I could delve more into the story, but you get the basic idea. Besides, I have to leave some stuff a mystery for you people reading this. For those of you expecting this to be your typical superhero movie, then I'm afraid you'll be disappointed. "Megamind" isn't your typical superhero film, nor is it your traditional animated one either.

If anything, I'd probably have to compare this more along the same lines as the first, "Shrek" movie." You know the one where the Ogre discovered that it doesn't matter what you look like, or what everyone thinks you are, you can always be who you choose to be, and it's what's on the inside that counts. Anyone remember that? Well such is the case with the film, "Megamind", as it shows that just because society labels you a freak and a bad person, it doesn't mean you have to be a bad guy. Nor does it mean that just because you have awesome super powers, it doesn't obligate you to spend the rest of your life being a public servant. No, we are who we choose to be, as life is all about choices. To quote Shakespeare, "The choices we make, dictate the lives we lead..." Words to live by, as "Megamind" does a great job playing on that concept. Sure, it may not be as original as when "Shrek" used that same concept, but it's still a powerful message that kids these days need to learn.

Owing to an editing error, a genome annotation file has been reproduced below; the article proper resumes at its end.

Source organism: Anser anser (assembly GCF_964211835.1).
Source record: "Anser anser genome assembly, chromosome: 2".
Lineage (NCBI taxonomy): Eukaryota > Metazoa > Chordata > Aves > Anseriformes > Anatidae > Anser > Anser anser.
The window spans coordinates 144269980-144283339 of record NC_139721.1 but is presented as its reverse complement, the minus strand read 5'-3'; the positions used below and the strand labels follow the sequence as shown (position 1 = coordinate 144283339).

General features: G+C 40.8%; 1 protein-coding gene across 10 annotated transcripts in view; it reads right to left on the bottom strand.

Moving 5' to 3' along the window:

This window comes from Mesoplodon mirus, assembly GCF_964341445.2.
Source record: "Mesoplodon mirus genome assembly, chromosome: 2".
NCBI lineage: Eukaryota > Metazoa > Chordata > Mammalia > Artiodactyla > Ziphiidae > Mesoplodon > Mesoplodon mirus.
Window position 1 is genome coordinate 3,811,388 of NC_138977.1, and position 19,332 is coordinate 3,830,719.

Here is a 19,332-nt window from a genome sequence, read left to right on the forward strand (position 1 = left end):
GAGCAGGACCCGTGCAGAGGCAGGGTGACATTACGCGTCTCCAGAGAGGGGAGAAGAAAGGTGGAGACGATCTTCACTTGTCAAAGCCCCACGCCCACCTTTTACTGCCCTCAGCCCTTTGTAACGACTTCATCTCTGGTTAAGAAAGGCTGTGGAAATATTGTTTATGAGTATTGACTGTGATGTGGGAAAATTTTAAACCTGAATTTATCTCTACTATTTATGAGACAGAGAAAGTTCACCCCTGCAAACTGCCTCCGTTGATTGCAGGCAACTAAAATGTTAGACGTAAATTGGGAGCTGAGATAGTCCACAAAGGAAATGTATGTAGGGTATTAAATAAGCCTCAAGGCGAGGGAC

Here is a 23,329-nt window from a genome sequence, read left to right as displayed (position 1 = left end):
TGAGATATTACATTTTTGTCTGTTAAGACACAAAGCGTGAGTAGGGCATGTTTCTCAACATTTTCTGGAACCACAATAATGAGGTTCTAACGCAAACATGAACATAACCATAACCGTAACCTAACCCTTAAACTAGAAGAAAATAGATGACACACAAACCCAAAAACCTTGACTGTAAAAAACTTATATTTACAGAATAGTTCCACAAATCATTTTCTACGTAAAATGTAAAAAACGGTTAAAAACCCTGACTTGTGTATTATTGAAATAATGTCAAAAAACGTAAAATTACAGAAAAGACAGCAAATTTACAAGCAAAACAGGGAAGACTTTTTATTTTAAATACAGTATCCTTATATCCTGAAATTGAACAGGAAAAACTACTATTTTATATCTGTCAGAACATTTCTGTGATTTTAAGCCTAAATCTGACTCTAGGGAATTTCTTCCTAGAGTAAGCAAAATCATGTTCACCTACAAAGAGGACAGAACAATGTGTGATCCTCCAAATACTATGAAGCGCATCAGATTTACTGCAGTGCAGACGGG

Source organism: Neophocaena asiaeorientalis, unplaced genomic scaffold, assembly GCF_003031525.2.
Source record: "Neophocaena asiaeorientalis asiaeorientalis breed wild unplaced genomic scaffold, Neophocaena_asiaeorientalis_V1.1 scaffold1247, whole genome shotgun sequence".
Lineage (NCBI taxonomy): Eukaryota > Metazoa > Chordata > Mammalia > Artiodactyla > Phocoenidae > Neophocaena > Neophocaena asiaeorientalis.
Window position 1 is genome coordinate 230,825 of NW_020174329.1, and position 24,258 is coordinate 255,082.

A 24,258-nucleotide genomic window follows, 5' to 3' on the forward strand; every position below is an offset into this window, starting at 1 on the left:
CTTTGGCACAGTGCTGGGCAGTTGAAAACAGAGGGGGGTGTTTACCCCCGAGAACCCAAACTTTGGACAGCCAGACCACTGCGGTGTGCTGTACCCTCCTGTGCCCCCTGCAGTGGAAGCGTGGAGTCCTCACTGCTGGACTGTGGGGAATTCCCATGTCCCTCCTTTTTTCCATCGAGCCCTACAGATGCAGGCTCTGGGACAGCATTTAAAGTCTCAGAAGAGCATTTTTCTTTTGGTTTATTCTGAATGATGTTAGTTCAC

Sure, I'll be the first to admit that this story is a tad predictable, as the film does fall into a few superhero movie cliches, but it does leave a lot of unique plot twists and surprises to keep it interesting. By now, I guess one could say that I did like this movie's story a lot, and the visuals aren't bad either. If you can afford to see this film in 3-D, then I'd highly recommend it, as the 3-D visuals are literally that freaking good. If not, then that's okay, as the movie is great regardless if you see it in 3-D or not.

Overall, I'd have to give "Megamind" a three out of four. The concept may not be original, but it's still a solid movie. One that I'm sure many families will love to see, as the theme about the choices we make in life dictating our lives, and not what others perceive us to be, is a life lesson that I'm sure all parents would want their children to learn...

Scene from the video game
Scene from the video game